Threat? Hah. [[You don’t feel particularly threatening.|slide 4]]
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But you’re here. You have the floor. You have everyone’s attention. [[Maybe you can try?|speak]]
”IMPOSTOR SYNDROME”n//some things never change//nnWritten by <html><a href="http://www.deirdrakiai.com">Deirdra Kiai</a></html>.nnSpecial thanks to Jill Binder and Michelle Clough for support and beta reading.nnAnd to you, for playing.
When proponents of AR eyewear were attacked for denying people their privacy, they always used sites like TrollChan as examples for why anonymity was actually a bad thing. It is, after all, the armpit of the internet. The place where people can say or do whatever they want without fearing any consequences towards their "real name".nnOf course, people still say and do plenty of horrific things under said "real names". And TrollChan still exists. [[It never went away.|look]]
"Interesting." It sounds like a compliment, but the more you think about it, the more you realise it’s the kiss of death. Calling something "interesting" doesn’t really say much of anything at all. It’s an excuse to not have to engage with a piece of work because it’s too weird, too different, too uncomfortable. [[It’s a polite rejection.|last project]]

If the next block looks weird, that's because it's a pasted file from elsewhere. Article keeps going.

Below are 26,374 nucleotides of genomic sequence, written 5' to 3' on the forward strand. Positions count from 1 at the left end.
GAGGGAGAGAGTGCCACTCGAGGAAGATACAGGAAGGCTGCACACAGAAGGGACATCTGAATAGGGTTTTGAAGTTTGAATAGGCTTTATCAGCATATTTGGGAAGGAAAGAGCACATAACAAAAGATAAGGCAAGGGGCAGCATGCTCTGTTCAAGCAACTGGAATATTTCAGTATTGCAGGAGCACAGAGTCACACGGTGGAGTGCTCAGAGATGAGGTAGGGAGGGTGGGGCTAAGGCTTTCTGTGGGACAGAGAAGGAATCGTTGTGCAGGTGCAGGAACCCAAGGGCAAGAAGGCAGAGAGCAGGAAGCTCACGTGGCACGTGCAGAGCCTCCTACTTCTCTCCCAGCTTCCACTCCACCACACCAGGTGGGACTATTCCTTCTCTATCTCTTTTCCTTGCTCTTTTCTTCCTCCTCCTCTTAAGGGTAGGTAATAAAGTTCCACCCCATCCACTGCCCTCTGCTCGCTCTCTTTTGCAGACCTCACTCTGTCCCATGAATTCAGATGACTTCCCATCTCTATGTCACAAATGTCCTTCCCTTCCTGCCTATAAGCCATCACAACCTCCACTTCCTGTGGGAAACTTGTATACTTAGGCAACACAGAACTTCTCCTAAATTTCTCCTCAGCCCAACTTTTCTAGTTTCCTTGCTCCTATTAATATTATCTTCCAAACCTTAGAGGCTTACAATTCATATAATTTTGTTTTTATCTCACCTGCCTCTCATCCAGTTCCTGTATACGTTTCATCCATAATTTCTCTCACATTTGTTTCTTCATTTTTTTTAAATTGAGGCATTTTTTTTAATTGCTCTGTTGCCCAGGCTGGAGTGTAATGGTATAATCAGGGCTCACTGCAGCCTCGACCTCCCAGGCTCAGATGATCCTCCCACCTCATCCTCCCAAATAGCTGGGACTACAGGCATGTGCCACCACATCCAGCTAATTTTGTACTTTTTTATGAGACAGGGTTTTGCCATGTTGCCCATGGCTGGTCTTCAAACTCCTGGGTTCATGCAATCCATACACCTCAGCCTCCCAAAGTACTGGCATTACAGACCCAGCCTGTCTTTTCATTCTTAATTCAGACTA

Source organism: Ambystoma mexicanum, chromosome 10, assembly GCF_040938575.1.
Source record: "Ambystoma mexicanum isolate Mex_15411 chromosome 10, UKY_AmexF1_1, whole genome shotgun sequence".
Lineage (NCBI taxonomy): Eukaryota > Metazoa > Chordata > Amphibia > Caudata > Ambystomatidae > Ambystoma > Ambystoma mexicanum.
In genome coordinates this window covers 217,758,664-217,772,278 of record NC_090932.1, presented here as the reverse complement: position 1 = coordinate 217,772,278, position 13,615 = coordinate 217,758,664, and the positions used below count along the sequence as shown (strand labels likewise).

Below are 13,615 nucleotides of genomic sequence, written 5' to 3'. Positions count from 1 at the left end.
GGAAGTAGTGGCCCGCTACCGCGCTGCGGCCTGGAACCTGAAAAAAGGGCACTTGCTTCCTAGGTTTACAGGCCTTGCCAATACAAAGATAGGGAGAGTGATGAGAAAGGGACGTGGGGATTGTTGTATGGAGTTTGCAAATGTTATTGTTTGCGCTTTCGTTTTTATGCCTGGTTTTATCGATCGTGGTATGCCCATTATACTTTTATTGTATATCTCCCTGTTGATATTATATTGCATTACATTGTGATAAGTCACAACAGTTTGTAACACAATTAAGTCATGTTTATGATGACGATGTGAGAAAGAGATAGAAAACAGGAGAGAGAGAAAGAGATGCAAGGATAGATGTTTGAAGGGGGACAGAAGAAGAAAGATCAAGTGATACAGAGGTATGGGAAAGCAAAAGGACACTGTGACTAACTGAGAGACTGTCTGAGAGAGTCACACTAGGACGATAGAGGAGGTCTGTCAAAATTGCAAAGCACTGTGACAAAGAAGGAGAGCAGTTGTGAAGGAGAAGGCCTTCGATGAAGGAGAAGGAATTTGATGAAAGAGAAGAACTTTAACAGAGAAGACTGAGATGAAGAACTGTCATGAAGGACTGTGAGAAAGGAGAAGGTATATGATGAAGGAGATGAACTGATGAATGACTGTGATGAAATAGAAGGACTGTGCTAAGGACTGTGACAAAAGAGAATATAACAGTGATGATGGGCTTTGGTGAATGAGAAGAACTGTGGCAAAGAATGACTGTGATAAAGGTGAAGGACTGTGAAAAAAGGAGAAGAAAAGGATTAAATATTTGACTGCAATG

You’d better just [[get the rest of this talk over with|finish your talk]].
Most people know Catherine as the woman who very vocally named and shamed [[Jerry Gabriel]] for mistaking her for the entertainment at one of Pomelo’s renowned parties. He invited her back to his place for "coffee" *wink wink nudge nudge* while leeringly admiring her orchestra, mezzazine, and balcony. Catherine, of course, got the short end of the ordeal, having to deal with the loss of her job and the hordes of Pomelo fanboys calling her all manner of transphobic slurs and threatening her with rape. Meanwhile, Jerry G got to keep his cushy job and be constantly reassured that he’s really a great guy, honest! He even runs a generous scholarship for women in tech and everything! Clearly, that harlot was making up the story for attention.nnStill, Catherine doesn’t regret a thing. As she always says, while the fallout from speaking out nearly destroyed her, staying silent any longer would’ve outright killed her.nnShe’s so strong, and you… you don’t even deserve to compare yourself to her. What happened to you was nothing compared to this. [[Pull yourself together.|slide 3]]